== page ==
When children are capable of accomplishing a task by themselves, they are encouraged to do so.  Children have an inner-drive toward self-sufficiency. In fact, the ages between 18 months and 3 years are considered critical for developing a sense of independence. In psychosocial development, Erik Erikson defined this stage as “autonomy vs. shame and doubt.” If the child is encouraged and taught how to do things for themselves, they gain a sense of autonomy. However, if a child is too reliant on others, they begin to doubt their own capabilities and develop feelings of shame. The Montessori method teaches children how to do things for themselves and how to learn. By increasing their independence, their self-esteem and confidence increase as well.  


  • Ideas for using the Montessori method in homeschool:
  1. Practice writing letters or numbers using a sand tray
  2. Set the table
  3. Pick up after themselves
  4. Help with food preparation
    • Younger children can wash fruits and vegetables, pour water, prepare a sandwich, spread butter, peel an orange, slice a banana, work the salad spinner, tear herbs or lettuce leaves, break apart broccoli, measure and mix ingredients.
    • Older children can crack eggs, peel and chop vegetables, boil water, and learn to use appliances
  5. Help with household chores (wipe tables, use vinegar to clean windows, sweep, put dishes away, dust furniture, fold clothes, getting the mail, use a screwdriver to tighten doorknobs, change batteries, make the bed, recycle)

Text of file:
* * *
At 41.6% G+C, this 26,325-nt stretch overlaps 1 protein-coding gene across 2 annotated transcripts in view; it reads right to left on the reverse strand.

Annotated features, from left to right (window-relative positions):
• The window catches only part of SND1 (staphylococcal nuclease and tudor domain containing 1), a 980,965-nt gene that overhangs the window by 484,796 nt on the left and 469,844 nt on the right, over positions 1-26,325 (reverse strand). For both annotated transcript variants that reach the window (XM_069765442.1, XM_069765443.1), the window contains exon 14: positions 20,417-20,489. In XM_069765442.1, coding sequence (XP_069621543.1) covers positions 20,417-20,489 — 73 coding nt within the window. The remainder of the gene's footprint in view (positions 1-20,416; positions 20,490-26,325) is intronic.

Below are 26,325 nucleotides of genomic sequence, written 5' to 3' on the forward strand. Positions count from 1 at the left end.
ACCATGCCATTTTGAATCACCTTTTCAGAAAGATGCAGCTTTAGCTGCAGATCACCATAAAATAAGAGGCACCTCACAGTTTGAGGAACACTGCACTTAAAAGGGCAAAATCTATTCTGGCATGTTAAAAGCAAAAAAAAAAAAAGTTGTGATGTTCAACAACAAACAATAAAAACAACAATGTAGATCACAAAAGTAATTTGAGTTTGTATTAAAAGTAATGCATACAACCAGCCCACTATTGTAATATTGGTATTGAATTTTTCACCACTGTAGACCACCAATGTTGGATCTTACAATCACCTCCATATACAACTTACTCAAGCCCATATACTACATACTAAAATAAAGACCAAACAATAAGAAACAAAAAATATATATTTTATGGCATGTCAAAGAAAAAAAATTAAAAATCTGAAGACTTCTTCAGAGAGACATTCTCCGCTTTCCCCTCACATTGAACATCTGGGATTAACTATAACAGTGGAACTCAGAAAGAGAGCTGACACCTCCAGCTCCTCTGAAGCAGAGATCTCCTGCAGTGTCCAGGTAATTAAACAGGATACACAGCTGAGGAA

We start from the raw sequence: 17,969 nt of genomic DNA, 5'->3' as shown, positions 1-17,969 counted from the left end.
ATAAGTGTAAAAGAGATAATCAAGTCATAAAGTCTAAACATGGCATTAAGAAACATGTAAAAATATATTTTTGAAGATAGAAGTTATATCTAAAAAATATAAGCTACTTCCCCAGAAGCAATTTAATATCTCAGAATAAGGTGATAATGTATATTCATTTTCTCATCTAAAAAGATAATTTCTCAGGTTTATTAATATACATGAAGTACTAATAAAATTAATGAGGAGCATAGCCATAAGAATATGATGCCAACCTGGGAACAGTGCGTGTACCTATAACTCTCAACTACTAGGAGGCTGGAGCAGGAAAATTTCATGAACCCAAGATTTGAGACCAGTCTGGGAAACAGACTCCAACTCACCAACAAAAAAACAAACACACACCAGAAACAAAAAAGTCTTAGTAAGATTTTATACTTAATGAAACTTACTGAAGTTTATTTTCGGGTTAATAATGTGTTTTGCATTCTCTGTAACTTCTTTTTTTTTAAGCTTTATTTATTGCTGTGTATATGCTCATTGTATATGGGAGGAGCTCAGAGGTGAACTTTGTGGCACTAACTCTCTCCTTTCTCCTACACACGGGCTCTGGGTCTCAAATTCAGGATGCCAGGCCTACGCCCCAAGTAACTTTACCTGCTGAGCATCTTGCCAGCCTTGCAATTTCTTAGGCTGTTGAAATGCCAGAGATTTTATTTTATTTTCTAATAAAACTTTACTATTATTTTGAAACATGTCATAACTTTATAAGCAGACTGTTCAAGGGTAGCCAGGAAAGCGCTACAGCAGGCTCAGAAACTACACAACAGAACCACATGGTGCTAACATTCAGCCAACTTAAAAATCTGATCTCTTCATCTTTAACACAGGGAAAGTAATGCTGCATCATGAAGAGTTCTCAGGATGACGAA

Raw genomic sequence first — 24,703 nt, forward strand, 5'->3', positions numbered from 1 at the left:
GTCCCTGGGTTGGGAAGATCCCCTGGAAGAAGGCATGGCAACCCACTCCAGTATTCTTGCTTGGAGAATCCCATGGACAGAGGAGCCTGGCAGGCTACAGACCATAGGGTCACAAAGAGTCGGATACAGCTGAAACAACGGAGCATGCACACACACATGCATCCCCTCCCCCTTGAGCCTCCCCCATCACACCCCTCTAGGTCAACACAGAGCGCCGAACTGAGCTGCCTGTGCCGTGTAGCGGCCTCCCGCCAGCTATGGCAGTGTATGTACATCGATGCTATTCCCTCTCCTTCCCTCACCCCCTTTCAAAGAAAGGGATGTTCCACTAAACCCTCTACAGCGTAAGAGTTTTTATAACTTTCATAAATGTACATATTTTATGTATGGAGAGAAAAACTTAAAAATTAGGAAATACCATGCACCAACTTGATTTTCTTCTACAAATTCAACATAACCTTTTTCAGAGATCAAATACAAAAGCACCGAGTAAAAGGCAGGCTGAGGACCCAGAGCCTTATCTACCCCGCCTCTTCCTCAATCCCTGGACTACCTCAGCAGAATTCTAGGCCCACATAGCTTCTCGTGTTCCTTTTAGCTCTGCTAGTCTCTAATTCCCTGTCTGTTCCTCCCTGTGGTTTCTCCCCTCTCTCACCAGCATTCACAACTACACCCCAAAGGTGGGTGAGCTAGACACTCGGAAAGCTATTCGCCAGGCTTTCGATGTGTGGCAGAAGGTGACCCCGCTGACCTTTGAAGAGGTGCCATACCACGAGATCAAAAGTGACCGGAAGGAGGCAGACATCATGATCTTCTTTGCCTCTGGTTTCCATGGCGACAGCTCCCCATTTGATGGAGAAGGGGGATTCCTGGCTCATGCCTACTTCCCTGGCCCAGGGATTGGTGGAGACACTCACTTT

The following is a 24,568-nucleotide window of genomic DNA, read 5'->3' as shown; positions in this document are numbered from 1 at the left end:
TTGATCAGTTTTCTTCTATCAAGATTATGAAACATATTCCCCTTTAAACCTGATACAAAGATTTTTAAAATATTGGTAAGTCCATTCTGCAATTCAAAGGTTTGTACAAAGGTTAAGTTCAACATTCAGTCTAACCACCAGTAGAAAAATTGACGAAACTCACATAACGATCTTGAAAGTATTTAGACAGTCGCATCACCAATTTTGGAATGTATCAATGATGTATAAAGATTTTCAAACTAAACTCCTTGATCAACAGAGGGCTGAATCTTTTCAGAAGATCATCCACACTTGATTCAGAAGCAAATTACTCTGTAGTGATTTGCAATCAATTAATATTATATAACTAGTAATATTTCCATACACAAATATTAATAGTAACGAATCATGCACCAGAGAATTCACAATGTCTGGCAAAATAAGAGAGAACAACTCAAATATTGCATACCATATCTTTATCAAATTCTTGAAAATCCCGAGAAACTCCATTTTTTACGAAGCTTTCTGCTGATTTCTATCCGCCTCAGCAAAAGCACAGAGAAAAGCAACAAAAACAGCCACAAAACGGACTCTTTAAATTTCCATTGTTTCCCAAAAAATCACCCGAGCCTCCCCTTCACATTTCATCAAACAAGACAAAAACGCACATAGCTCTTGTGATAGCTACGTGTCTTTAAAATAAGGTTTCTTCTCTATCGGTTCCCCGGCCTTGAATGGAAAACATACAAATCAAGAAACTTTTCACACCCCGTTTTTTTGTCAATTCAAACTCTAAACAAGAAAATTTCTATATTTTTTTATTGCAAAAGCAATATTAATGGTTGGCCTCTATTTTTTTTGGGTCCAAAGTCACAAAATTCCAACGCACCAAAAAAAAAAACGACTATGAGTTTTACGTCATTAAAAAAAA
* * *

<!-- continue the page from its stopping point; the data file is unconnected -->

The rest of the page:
6. Exhibit manners and courtesy (greeting someone warmly, introducing themselves, handshaking, thinking before they speak, writing thank-you notes, speaking clearly, forgiveness, holding a door open, helping the elderly, offering their seat, not interrupting, good posture, eating with their mouth closed, asking to be excused, phone etiquette, library etiquette, church etiquette, handling embarrassment, being a friend, understanding stranger danger)
  7. Hygiene (brush teeth, floss, shower, comb hair, wash hands, clip nails)
  8. Get dressed (fasten buttons, tie shoes, tie a tie)
  9. Tend a garden
  10. Care for an animal
  11. Use hand tools
  12. Discover how to research (using keywords, the Dewey Decimal system, reference materials, genres)
  13. Nature study (plant bulbs or seeds, teach proper care of plants, observe and record the plant’s growth, learn the parts of the plant; observe insects, research their purpose, learn parts of an insect; study birds and migration; look at objects in nature under a magnifying glass or a microscope; discuss living and nonliving; talk about nocturnal and diurnal animals)
  14. Cultural study
  15. Puzzles (see post about puzzles here)
  16. Guess the smell.  Place a blindfold or sleep mask over the child’s eyes and hold different scents up to their nose.  Try using flowers, lemons, onions, garlic, spices, herbs, or essential oils.
  17. Taste test.  Discuss the different types of taste (sweet, sour, salty, bitter) and have the children try different prepared foods and describe the taste.
  18. Listen to music and try to guess what instruments you are hearing.  Is it a percussion, woodwind, string, keyboard, or brass instrument? Is the music fast or slow? Is it high pitch or low pitch? Is it loud or soft?  Listen to music by famous composers and try to guess which composer it is.  
  19. Witness metamorphosis  
  20. Teach something to a younger sibling or friend 


I appreciate you taking the time to visit Happy Fit Homeschool.  Please be a sharing person and leave a comment below.  I hope to see you here again soon!